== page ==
Ooh, interesting question! I’d have to say a cross between Tobey Beller from When It Happens and Danny Trager from Take Me There. Tobey is sensitive, introspective, quirky, and listens to The Cure when he’s depressed. That pretty much describes how I was in high school. While I’m not a political activist like Danny, he’s vocal about what he believes in and is trying to make a difference in this world. I try to make a difference with every book I write, to hopefully help my readers feel less alone. And I’m very opinionated. If I believe in something strongly, you’ll definitely know.
Q: In previous interviews, you said you didn’t know if you were “allowed” to write a book based on college characters when asked if you could write a sequel to When It Happens. What are your thoughts on the “New Adult” genre that has been getting some interest from St. Martin’s Press?
The whole concept of “teen for adult” books is evolving. More adults are reading teen novels, which I think is the result of greater exposure and selection. The YA market is expanding in so many creative ways. Some novels that are now shelved in the teen section used to be classified as adult, like Girl by Blake Nelson and Forever by Judy Blume. It feels like the time is right for a new crossover genre to grow. When I was a teen, I would have loved to read about characters in college or in their early 20s. Not many books out there are about these early adult years. So I think that writing a book with college characters would be a welcome concept at this point (although I still haven’t decided about a When It Happens sequel!).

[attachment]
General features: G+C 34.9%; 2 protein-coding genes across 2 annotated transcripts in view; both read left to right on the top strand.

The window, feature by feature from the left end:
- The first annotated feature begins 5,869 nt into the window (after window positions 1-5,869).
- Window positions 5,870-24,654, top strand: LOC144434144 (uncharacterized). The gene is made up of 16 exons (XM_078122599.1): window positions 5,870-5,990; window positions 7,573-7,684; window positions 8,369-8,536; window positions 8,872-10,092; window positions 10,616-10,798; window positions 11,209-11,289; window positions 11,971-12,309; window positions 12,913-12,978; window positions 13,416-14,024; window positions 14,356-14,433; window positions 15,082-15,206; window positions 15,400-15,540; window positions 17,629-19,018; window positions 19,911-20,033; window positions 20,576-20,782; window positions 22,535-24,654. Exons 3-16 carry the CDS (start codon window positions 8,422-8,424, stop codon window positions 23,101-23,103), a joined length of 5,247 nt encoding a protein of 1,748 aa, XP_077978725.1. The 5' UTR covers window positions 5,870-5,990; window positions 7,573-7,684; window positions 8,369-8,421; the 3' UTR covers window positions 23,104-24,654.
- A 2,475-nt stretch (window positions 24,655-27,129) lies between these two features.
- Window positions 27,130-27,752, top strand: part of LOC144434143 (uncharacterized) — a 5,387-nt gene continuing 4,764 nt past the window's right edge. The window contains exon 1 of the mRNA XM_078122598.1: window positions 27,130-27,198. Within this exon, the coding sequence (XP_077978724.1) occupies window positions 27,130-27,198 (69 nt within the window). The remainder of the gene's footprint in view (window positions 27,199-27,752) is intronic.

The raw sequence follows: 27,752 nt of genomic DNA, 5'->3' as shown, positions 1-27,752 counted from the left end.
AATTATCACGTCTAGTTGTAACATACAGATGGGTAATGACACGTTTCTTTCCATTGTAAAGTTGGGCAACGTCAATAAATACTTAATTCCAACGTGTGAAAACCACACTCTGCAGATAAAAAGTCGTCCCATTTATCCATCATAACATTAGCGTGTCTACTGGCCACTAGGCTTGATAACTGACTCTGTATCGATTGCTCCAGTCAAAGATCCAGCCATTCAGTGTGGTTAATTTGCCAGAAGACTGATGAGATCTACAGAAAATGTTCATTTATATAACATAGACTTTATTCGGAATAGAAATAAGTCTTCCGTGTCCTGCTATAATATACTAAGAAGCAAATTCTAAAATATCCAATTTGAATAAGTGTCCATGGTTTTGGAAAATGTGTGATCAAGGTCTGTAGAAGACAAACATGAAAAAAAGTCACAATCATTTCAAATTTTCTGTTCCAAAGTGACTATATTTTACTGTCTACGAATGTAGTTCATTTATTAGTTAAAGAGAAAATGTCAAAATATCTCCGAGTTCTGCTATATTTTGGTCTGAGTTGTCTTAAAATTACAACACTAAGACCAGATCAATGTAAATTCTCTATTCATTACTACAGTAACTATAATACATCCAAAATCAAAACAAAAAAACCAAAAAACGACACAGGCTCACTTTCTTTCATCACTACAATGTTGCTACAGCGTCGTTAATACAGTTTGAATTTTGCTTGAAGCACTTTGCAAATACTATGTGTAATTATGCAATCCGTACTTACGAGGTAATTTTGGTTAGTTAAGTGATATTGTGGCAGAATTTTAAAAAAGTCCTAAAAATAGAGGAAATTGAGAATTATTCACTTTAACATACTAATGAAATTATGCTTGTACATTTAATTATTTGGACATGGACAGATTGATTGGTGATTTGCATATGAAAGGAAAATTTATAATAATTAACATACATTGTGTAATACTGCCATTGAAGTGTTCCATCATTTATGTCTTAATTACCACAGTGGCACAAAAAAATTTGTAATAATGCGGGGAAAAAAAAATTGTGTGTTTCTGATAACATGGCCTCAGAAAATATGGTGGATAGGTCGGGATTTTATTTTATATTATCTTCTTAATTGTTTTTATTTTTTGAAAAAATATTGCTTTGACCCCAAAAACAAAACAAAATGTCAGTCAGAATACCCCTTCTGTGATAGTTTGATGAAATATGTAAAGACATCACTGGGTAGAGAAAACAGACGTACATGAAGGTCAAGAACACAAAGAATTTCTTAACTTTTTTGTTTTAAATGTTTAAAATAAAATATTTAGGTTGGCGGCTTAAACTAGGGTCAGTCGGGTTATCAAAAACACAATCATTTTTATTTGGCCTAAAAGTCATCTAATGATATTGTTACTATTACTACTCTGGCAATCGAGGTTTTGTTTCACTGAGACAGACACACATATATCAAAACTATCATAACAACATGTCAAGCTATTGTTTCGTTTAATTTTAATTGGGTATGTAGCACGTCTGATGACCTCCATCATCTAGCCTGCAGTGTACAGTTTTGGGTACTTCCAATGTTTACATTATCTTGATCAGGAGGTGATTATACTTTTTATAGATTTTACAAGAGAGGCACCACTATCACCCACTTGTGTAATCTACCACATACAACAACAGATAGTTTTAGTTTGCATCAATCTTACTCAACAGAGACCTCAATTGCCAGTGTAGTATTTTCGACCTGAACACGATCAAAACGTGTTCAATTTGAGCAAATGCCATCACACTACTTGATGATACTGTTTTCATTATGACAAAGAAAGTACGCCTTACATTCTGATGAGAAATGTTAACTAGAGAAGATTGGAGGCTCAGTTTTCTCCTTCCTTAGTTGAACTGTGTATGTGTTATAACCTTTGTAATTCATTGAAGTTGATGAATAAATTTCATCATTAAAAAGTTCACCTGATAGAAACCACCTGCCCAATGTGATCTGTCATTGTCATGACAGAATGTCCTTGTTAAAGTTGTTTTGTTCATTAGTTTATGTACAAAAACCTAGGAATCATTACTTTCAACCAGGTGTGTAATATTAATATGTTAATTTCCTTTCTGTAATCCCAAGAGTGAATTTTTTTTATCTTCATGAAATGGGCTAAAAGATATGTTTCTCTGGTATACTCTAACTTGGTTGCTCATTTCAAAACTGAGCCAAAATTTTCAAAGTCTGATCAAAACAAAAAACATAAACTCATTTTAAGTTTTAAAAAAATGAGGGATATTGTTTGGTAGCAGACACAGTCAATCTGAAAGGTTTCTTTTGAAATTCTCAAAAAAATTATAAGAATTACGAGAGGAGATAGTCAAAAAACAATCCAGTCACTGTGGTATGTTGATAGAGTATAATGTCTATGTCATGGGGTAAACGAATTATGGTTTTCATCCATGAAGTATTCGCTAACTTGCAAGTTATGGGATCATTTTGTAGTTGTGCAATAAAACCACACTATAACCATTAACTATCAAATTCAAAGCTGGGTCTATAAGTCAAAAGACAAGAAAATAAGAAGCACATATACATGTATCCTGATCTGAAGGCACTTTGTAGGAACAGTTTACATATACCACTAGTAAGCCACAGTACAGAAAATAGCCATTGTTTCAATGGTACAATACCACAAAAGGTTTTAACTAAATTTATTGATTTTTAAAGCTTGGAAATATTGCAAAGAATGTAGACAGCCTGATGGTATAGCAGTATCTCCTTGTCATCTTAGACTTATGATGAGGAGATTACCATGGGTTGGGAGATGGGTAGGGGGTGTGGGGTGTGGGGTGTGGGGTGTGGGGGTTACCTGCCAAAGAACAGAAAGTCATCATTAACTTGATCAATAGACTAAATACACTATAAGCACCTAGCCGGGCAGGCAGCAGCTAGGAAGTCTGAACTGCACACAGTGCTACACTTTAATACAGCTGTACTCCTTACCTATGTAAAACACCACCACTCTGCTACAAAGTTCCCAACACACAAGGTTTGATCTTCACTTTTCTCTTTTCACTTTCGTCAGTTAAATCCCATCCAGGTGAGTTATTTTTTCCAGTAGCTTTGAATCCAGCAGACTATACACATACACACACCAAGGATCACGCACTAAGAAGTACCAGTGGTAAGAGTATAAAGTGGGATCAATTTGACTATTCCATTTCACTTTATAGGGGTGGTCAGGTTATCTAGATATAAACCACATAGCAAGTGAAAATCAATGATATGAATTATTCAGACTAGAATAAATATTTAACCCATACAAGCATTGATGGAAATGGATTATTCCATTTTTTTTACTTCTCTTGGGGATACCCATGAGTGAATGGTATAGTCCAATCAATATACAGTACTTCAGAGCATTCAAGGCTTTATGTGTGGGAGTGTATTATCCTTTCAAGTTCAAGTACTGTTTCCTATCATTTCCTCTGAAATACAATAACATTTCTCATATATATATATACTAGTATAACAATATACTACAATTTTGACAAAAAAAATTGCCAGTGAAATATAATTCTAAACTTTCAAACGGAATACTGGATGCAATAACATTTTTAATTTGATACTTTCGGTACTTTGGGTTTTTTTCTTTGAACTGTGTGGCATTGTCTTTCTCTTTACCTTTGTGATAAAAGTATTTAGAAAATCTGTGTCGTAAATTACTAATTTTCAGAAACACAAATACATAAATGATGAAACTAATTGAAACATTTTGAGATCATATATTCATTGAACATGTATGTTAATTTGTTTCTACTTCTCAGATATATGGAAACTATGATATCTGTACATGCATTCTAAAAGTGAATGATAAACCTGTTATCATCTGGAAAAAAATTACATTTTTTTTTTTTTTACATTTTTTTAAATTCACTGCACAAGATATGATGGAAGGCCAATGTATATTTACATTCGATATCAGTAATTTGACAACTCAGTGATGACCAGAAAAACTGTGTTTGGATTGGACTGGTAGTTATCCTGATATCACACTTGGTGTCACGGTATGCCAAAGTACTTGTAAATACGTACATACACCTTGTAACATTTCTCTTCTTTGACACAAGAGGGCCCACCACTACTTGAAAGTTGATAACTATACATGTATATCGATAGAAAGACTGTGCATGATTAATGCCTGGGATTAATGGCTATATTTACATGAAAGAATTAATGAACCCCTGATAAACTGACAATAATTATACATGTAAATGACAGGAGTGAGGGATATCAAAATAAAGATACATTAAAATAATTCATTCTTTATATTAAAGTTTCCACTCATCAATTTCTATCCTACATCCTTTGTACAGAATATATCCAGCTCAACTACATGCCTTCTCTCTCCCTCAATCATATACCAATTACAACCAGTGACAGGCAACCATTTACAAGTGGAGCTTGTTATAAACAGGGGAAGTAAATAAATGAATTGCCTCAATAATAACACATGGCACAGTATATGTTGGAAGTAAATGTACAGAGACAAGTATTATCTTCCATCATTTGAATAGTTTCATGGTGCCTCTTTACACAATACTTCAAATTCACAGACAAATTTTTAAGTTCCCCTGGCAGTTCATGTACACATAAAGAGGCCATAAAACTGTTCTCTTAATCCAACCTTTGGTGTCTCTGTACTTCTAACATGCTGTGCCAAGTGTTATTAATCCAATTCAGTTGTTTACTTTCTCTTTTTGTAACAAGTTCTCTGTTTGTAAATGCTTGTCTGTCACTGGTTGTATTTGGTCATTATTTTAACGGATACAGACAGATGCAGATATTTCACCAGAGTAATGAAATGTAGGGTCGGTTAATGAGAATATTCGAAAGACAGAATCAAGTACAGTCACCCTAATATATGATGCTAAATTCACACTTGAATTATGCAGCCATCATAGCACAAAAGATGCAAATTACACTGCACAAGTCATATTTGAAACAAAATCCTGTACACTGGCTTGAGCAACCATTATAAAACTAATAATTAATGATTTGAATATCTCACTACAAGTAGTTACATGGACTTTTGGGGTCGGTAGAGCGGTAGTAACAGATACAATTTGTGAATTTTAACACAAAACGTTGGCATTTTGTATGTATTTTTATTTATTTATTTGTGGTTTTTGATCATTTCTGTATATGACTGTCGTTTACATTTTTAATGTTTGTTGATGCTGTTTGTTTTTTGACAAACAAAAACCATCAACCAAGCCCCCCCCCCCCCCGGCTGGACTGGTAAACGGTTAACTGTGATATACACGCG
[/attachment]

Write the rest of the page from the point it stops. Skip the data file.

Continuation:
Q: What is your favorite moment from high school and is it included in any of your current published works?
Graduation day. That was the day I was free. That was the day I looked forward to for so long. I clearly remember walking across that stage, going down those steps, and knowing that my ties to high school could be completely over. When It Happens has a graduation scene that was not unlike my own experience.
Q: What authors did you look up to when in high school?
The Outsiders by S.E. Hinton was the only book I read in my entire junior high/high school experience that I loved. It inspired me to write my own book that would hopefully help others the way The Outsiders helped me. I still have that original copy from 7th grade, sitting on my shelf next to a newer edition of the book (published by Viking), which sits next to my own books (also published by Viking). Cool, right? Stephen King was also popular with me. Even though some of those books scared me so badly I had nightmares, I could not stop reading. One of my high school English teachers argued that his books were trash, but I was like, “Really? Then give me something good to read.” Which of course he couldn’t do because everything I had to read for English was a total snore. The authors that I loved were ones I discovered in libraries and bookstores. I looked up to them because they inspired me to dream about a better life. When life got unbearable (which it did a lot back then), I could always count on picking up their books again and again and feeling comforted.
Q: What is your best piece of writing advice for aspiring writers?
Read. Then read some more. The more you read, the better your writing will become. You should write about what makes you feel alive. If you feel passionate about what you’re writing, you will be compelled to keep going.
Q: If you were still a teen, which one of your male characters/love interests in any of your novels would you date?
Tobey Beller from When It Happens will always have a special place in my heart. It seems like an author’s first book is usually the most autobiographical one. The first book is what you pour all of the emotions and experiences from your whole life into. Tobey was inspired by a real boy in my life. I want my readers to know that boys like Tobey actually do exist!
Check out Susane elsewhere on the internet!
Thanks to Susane for a wonderful interview!